Reid told the truth about Obama

My my my, such a kerfuffel.

Sen. Harry Reid, D- Nev, the Senate Majority Leader, is being ripped for saying Obama was elected because he has relatively light skin and doesn’t speak with a “negro” dialect.

No kidding, and the sun rises in the east. Is that controversial as well?

Then neither should this be. It is, though, as our own story here  says, and of course the national news is full of it.  The GOP Party Chair Michael Steele wants Reid to resign because, really, how could he say such a thing? You can almost smell the manufactured huffiness. 

But it’s true. Never mind the use of the word “negro,” which I thought was one of the acceptable ones (United Negro College Fund anyone?) let’s talk about the realities of who can get elected in this country. Could Mike Tyson, even if he repeated what Obama said, word for word, through the entire campaign, have won the election?

No. Not a chance. This nation is not ready for that yet. Maybe ready isn’t the right word. Too many racists who still think legal apartheid in this country was just fine are still alive, may be more accurate. Too many of their children aren’t racist but still think blacks are, well, just, oh you know, weird, or something.

In 1968 the NYTimes ran an article saying that black people could be executives in major companies. Seriously, that was the news: A black guy could be an executive. You expected the headline to say “Wow, black people: More than just watermelon and fried chicken!”

In 1980 Ronald Reagan made a fameous speech in Mississippi in which he advocated “states rights” in a manner which made it clear that he was talking about race. There’s a fine analysis of the speech, and it’s context, here (click!)

We’ve progressed a lot since then, but along with the fact that we as a society still have a way to go on accepting blacks as equals, there the political reality that we as a voting nation, buy our politicians the way we buy toothpaste.

It’s all about image first, then maybe we lo0k at qualifications, although the Sara Palin phenomenon makes me wonder about that latter.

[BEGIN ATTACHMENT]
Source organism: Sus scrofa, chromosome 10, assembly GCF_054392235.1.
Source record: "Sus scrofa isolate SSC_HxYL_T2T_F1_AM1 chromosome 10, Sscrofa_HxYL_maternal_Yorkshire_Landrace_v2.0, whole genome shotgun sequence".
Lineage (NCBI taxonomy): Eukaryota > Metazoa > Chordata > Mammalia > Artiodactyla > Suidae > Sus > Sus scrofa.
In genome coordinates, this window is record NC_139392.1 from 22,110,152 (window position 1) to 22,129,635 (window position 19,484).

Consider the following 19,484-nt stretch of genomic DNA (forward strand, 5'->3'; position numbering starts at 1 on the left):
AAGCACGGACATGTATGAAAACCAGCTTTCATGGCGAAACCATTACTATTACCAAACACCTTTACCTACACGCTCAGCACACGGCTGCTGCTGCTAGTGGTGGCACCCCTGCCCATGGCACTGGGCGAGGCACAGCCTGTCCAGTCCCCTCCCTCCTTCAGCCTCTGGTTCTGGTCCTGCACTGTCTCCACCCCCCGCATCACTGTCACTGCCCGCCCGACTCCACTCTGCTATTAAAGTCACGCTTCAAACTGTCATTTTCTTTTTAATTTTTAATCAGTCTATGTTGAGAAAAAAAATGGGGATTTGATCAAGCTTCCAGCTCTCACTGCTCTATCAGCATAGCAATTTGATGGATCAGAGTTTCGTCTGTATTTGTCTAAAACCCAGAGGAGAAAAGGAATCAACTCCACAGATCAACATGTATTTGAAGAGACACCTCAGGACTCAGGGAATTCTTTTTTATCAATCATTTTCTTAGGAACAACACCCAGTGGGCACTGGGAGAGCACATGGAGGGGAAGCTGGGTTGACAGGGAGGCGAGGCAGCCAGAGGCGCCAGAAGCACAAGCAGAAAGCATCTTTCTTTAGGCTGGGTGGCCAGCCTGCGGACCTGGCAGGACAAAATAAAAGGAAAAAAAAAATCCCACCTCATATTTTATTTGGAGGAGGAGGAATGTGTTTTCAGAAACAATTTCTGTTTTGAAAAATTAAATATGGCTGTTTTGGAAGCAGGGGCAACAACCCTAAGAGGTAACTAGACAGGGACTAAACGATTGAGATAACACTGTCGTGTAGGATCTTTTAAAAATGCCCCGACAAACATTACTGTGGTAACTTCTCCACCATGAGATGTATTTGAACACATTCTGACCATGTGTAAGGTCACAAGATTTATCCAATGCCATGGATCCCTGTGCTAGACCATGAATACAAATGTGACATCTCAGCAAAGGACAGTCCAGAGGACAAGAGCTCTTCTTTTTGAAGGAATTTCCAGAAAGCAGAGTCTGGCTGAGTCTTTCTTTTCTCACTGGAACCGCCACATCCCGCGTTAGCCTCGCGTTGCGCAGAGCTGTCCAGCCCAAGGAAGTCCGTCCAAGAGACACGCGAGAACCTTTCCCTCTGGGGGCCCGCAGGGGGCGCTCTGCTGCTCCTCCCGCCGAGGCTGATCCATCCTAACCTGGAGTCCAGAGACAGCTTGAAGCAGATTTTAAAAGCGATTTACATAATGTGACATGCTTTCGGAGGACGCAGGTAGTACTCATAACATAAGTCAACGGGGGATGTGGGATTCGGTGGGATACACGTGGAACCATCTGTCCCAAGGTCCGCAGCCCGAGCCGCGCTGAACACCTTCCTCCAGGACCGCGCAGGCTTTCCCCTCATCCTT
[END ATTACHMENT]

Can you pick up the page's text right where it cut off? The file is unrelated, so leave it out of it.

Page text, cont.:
We as consumers trust people who look the way we want them to look, we don’t trust people who look different. This is why a woman, any woman, is going to have a tough time getting elected president, although in recent years it’s gotten easier. Hillary Clinton and, yes, Ms. Palin, broke a lot of ground there.

 It’s not that a woman has worse ideas, or is worse at command, they just don’t look like Americans expect leaders to look. There’s a massive pile of cultural and sociological baggage behind that, but there it is. George Bush was amazingly telegenic, although he had the command capabilities of a C-student at Yale.

It’s kind of sad — just an aside here — but someone who is rawboned, lank, with a big nose and a funny name could probably not be elected in this climate. Abraham Lincoln, especially before the beard? Get real!

Then you have Obama, who looks OK and is an amazing speaker. He has a drop-dead gorgeous wife and a standard American family straight out of central casting.

There was a lot else going on in 2008 too — the McCain/Palin meltdown, the massive economic disruption, a huge cultural shift of letting women and blacks into politics in both parties in a kind of race to see who could look more open minded — but as far as the discussion on appearances goes, Reid was correct.

Look at who else in the past has been spoken of as a possible “first” black president – Julian Bond and Colin Powell. Both light skinned blacks, both well-spoken men.